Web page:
Patrick Reed picked up a needed point in singles to stave off Q-score disaster.
For the Europeans there were a number who gained immensely, first and foremost Tommy Fleetwood, who despite getting whipped in today’s singles, gained hugely from his 4-0, record-setting performance with partner Francesco Molinari...i.e., “Moliwood.”
Fleetwood is a legitimate tournament draw and PGA Tour sponsors and event chairmen will be seeking his participation in their events in the worst way. [Molinari is too low-key...not a Q-score type of guy.]
Jon Rahm also helped his Q-rating with today’s singles win.
--I loved Le Golf National. I wish Europe would stage it there every four years. Yes, it was a little tricked up, but you can’t say the last four holes weren’t set up for mega-drama.
--What an ending to the National League season. Entering play today, we had....
Los Angeles 90-71
All four had clinched a playoff spot, but the issue was which teams would have to square off in the one-game, wild card playoff.
[St. Louis, which only went 5-5 its last ten heading into the regular-season finale, was eliminated Saturday at 88-73.]
So in games involving the above four today....we have two Monday tie-breakers!
The Cubs host the Brewers, and the Dodgers host the Rockies.
And it wasn’t even close. L.A. beat San Francisco 15-0, the Rockies whipped the Nationals 12-0, the Brewers trounced the Tigers 11-0, and the Cubs beat the Cardinals 10-5. This is simply amazing!
--Saturday, the Dodgers had pulled even with the Rockies, beating the Giants 10-6 (while Colorado was getting blitzed at home by Washington), but it may have been Clayton Kershaw’s last regular-season appearance for L.A., Kershaw giving up five earned in five innings. This will be one of the big stories of postseason, hot stove action.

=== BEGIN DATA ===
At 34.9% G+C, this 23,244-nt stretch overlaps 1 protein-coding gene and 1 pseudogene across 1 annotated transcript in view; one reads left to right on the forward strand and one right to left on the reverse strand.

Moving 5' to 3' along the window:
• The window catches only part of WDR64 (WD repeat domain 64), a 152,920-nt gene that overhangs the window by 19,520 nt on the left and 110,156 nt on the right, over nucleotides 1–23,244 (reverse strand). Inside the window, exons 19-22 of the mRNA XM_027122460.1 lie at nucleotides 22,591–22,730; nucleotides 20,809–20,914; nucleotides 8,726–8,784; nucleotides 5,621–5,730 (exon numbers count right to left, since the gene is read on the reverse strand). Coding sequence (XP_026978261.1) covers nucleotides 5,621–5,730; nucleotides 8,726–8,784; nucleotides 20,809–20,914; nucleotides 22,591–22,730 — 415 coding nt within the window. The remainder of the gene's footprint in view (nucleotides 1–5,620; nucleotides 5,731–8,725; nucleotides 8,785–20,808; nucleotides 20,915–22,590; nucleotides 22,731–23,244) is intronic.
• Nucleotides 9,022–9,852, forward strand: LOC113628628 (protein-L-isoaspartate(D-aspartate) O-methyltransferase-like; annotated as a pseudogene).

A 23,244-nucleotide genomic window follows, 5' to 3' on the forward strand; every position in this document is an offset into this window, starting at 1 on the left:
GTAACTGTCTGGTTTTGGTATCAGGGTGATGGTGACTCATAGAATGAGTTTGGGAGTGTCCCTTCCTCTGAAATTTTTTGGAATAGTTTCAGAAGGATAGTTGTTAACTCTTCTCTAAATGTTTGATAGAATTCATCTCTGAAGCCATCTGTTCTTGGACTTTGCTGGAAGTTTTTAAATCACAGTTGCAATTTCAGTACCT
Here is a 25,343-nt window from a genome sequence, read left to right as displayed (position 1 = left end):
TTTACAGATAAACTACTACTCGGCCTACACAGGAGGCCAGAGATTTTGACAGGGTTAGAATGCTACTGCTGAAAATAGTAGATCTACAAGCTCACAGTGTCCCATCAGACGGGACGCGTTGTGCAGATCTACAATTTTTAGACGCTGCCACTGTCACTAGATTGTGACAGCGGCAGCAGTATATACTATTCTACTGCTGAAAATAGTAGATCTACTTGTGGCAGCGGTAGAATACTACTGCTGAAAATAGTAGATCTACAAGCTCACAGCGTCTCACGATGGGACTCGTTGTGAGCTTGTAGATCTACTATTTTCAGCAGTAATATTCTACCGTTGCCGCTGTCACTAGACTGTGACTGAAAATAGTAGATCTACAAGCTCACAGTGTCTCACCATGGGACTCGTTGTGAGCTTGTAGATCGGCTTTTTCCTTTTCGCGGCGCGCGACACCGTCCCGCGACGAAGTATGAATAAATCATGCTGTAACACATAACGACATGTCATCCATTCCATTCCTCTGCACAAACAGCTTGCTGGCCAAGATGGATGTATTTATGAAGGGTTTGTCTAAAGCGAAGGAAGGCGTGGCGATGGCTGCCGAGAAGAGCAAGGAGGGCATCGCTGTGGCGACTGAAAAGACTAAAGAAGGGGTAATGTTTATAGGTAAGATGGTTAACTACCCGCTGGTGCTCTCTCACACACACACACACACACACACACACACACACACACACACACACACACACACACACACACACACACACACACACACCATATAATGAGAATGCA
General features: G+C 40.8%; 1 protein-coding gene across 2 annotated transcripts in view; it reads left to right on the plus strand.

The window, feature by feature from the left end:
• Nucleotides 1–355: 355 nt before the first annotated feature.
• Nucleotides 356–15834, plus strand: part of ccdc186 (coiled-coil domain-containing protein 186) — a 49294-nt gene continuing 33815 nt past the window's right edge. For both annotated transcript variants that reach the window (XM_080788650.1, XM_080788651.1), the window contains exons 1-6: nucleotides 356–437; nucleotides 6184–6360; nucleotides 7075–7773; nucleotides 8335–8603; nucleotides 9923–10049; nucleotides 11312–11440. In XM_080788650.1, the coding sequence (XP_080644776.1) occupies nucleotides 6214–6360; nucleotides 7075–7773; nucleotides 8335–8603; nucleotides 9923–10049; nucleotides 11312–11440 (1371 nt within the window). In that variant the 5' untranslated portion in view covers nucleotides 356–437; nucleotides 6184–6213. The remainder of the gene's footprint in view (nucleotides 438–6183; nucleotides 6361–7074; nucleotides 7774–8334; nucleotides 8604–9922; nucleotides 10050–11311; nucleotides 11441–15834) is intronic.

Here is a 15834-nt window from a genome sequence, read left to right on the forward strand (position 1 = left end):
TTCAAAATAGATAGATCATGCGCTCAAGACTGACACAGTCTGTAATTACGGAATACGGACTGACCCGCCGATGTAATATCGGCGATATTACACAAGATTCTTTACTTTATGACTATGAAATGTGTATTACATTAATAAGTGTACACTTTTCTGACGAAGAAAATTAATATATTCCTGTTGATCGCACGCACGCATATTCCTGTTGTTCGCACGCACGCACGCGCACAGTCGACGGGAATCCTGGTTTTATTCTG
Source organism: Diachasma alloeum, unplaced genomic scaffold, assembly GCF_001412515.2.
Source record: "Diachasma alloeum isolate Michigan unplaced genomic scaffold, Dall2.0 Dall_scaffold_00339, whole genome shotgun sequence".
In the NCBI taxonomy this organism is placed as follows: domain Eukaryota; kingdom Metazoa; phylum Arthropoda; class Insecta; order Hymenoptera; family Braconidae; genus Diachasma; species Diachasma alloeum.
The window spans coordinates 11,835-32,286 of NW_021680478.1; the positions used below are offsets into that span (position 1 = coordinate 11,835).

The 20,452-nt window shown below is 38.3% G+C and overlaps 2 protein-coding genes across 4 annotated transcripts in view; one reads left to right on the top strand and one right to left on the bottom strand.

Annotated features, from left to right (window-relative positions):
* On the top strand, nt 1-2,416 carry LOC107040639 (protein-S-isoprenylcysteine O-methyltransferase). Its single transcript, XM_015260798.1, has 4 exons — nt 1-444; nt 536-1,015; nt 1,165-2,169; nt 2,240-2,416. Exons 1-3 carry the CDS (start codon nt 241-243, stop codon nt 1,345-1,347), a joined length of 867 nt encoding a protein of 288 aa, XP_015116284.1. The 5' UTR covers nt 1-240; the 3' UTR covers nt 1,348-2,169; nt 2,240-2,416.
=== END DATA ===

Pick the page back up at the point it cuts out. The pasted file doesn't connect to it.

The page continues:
[By the way, Kershaw entered Saturday’s game at AT&T Park with a 1.30 career ERA in 22 appearances there.]
--The Yankees, with two home runs on Saturday from Gleyber Torres and Giancarlo Stanton, broke the 1997 record held by the steroid-era Mariners, the Yanks with 266 to the 265 Seattle racked up.
The Yanks became the first team to hit at least 20 home runs at all nine positions in the batting order. [12 were in double figures.]
--The other night, Yankees fans saw an example of why CC Sabathia is so well loved among his teammates. Just two innings shy of earning a $500,000 incentive-based bonus, he was ejected from Thursday’s game against the Rays in Tampa.
Sabathia entered the game having pitched 148 innings this season, and in what was his final start of the regular-season, he needed to get thru seven to make it to 155 innings and receive the bonus.
But he was tossed by home-plate umpire Vic Carapazza in the bottom of the sixth after throwing a pitch into Rays catcher Jesus Sucre’s left leg.
Carapazza had issued warnings minutes prior, following a pitch in the top of the inning from Rays reliever Andrew Kittredge that sailed behind Yankees catcher Austin Romine’s head.